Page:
On the Normalization of South African Politics

On the Normalization of South African Politics

The most remarkable thing about South African politics is how unremarkable they have become. I say this as someone born and raised there, who left in the early 1970s at the age of fifteen. On returning for a year’s sabbatical leave in Cape Town in 1997, I quickly discovered that the country I grew up in no longer exists. What has replaced it is in some ways more African and in some more cosmopolitan; in almost all respects it is a far cry from the South Africa I departed a quarter of a century ago.

Most striking about South Africa in the 1960s was its extreme isolation. By this I don’t only mean its ostracism from the world community. That was tangible enough well over a decade before sanctions would begin biting. But focusing on ostracism misses the degree to which apartheid South Africa’s isolation was embraced by much of the white elite, English as well as Afrikaans. Part of this was, no doubt, a defensive response to rejection, but not all of it. It is hard to overstate the degree to which white South Africa saw itself as one of the last outposts of Judeo Christian civilization, fighting the twin evils of communism in the East and moral and social decay in the West. The ferocious laws designed to suppress communism were paralleled by the often ludicrous but no less seriously meant battery of laws and regulations to halt moral decline. From the Immorality Act, to the laws banning virtually everything except religious service on Sundays, to the laws against every sort of gambling, to anti drug laws that were harsh even by contemporary American standards, South Africa’s governors saw themselves as drawing multiple lines in the sand. Banning Black Beauty was perhaps the comic apotheosis of their grotesque endeavor: they thought of themselves as Puritans no less than as racial purists. Playboy was banned as pornographic; we had no idea what real pornography was.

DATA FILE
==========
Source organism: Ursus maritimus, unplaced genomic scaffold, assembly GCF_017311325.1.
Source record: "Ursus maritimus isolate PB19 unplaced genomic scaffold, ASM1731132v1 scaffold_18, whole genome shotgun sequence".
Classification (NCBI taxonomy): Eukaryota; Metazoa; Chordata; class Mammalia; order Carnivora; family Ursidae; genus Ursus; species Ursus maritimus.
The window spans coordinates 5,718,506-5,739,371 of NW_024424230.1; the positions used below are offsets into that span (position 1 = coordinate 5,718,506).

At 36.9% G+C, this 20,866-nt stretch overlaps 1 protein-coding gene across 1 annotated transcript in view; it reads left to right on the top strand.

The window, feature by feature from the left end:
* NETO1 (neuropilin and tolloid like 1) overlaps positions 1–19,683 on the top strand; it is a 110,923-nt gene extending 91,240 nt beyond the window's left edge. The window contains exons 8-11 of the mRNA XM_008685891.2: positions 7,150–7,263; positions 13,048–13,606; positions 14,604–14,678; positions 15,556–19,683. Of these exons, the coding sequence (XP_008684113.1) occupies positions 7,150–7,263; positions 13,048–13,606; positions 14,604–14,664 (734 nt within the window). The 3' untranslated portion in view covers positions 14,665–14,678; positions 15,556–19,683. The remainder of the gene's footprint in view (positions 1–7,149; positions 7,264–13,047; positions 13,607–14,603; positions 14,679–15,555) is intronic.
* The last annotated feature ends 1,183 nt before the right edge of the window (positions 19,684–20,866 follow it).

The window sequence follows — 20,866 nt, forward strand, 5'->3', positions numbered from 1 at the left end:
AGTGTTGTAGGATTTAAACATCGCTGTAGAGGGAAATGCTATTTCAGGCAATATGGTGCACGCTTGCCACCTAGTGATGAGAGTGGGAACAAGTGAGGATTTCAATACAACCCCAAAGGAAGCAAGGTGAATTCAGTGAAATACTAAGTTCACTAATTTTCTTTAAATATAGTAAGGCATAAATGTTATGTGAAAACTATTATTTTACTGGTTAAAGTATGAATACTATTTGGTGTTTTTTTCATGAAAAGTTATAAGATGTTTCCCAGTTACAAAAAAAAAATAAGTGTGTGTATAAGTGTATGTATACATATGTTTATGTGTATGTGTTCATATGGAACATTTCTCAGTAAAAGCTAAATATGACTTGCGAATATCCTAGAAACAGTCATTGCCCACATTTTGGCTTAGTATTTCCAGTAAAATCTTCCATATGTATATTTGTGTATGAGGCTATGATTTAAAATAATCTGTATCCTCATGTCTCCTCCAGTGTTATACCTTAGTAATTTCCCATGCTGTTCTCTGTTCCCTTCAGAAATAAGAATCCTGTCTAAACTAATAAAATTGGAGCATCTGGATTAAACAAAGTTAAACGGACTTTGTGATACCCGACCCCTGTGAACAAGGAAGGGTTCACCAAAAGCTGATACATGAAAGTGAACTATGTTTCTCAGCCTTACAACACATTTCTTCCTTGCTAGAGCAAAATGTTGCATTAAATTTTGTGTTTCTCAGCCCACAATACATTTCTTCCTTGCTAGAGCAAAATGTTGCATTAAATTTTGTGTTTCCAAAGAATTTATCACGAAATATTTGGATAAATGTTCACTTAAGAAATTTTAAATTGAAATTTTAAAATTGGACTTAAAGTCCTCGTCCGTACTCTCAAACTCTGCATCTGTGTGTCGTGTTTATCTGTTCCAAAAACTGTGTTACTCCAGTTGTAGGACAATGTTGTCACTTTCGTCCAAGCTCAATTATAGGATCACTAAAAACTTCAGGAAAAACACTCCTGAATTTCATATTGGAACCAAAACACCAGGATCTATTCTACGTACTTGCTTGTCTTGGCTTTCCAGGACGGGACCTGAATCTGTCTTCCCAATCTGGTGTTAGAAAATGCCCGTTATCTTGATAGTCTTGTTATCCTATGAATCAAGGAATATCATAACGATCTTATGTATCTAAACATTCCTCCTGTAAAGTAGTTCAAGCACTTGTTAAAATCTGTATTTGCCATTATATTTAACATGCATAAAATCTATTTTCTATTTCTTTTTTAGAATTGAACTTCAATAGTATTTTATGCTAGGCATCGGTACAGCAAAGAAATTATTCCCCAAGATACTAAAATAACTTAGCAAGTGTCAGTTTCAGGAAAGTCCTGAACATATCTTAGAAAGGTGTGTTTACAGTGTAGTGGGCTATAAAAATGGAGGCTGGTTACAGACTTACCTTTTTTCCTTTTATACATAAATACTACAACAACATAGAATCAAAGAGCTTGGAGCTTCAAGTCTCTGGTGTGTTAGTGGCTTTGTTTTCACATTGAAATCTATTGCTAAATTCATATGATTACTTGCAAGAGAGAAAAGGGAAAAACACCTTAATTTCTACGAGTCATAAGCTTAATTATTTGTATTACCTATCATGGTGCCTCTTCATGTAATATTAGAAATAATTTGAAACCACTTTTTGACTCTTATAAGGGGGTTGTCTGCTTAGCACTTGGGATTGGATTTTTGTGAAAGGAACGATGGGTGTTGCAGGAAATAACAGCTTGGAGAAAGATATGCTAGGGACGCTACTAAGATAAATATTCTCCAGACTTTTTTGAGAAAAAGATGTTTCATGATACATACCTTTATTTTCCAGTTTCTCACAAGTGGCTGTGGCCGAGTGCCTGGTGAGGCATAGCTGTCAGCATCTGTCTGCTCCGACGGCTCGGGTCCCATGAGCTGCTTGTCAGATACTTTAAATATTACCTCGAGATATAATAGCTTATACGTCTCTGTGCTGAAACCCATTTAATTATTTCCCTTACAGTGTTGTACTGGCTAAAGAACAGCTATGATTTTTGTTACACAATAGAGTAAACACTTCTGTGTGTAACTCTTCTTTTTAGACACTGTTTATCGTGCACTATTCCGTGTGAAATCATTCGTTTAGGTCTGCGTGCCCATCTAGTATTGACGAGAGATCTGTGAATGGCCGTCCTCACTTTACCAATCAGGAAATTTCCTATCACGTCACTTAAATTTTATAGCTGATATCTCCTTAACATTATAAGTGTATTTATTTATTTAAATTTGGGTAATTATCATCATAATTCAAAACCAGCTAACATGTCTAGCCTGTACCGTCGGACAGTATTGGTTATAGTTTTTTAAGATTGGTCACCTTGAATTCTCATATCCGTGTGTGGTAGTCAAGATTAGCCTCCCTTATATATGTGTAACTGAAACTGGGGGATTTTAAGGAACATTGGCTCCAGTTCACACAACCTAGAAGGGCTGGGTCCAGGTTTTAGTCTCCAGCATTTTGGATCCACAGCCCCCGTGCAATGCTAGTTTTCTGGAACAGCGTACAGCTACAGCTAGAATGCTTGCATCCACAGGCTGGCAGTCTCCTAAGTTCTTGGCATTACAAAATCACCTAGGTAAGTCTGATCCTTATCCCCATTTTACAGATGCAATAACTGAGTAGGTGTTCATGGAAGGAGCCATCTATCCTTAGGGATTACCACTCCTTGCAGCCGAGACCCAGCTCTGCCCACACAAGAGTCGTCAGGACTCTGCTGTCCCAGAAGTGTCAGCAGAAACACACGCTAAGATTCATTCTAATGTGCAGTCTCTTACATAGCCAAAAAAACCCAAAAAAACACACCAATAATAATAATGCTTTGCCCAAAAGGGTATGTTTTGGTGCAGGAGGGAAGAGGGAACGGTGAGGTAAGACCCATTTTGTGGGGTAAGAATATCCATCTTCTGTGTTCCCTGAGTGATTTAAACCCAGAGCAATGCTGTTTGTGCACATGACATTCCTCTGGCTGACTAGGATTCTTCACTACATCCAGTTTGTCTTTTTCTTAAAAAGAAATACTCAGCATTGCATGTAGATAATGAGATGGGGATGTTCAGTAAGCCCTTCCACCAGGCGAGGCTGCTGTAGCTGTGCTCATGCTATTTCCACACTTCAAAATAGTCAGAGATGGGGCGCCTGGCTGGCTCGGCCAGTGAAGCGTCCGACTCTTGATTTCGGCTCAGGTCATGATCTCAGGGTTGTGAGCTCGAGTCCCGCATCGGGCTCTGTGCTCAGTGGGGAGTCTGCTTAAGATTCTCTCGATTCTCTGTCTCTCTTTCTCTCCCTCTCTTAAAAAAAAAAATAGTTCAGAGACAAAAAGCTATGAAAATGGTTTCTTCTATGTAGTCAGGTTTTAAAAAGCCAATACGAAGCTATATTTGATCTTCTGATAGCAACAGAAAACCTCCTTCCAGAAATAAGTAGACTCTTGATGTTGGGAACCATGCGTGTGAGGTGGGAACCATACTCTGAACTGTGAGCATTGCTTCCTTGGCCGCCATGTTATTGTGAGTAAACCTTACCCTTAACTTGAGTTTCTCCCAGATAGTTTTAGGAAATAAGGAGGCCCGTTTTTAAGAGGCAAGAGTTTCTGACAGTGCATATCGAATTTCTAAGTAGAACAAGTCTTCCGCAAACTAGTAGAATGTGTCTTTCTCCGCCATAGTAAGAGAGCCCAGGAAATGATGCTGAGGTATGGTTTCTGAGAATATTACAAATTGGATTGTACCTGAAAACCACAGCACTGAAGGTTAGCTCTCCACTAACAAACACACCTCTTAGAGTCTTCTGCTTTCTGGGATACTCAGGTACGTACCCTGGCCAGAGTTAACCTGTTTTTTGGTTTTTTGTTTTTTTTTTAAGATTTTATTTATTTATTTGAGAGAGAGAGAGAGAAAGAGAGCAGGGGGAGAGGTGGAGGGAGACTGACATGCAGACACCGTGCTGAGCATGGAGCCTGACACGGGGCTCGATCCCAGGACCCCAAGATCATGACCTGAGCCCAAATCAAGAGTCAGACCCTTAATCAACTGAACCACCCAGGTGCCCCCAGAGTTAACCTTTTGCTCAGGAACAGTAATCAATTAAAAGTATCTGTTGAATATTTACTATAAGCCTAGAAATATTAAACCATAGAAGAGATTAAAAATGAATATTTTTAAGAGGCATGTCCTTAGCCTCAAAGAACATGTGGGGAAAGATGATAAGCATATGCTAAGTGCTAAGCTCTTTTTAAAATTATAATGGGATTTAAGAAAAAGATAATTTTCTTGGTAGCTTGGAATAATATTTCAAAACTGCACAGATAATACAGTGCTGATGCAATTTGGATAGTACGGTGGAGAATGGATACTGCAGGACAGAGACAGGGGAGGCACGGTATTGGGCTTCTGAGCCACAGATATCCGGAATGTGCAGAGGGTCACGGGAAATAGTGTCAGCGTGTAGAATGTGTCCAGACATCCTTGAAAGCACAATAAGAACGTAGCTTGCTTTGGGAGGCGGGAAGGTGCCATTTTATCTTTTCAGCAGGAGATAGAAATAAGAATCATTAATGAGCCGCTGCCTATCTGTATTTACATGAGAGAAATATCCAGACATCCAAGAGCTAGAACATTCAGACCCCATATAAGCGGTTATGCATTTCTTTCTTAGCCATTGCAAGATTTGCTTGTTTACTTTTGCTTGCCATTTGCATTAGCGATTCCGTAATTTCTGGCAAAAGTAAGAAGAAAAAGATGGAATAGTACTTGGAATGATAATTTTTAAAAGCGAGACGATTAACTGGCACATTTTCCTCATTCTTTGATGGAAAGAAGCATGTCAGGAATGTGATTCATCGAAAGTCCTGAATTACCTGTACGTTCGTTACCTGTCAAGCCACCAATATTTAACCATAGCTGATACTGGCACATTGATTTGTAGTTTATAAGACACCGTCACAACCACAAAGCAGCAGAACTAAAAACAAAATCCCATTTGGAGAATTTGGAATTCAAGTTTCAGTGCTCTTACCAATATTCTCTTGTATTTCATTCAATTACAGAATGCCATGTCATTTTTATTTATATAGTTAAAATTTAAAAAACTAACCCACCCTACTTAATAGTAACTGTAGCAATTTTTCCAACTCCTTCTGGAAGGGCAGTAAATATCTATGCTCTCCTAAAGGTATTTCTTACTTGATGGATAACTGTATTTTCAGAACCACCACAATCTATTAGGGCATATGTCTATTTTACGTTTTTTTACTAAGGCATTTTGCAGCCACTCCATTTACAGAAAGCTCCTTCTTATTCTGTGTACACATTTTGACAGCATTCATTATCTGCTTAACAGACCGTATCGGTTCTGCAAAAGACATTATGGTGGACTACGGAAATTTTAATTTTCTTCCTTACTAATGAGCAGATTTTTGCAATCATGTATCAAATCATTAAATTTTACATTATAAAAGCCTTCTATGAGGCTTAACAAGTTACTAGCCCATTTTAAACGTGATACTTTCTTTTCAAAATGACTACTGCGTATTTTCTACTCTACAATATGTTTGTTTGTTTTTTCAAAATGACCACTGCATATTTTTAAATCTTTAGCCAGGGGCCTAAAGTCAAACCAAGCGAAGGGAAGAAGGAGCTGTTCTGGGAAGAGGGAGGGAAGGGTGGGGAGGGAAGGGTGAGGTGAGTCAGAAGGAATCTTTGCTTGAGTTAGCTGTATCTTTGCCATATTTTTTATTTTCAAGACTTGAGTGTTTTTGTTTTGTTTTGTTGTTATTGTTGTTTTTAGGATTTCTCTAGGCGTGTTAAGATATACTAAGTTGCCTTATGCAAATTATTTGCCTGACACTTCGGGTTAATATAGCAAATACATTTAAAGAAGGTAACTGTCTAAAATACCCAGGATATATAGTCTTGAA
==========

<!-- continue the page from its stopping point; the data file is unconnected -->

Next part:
Ian Shapiro teaches political science at Yale. His new book, Democratic Justice, will be published by Yale University Press in the fall.

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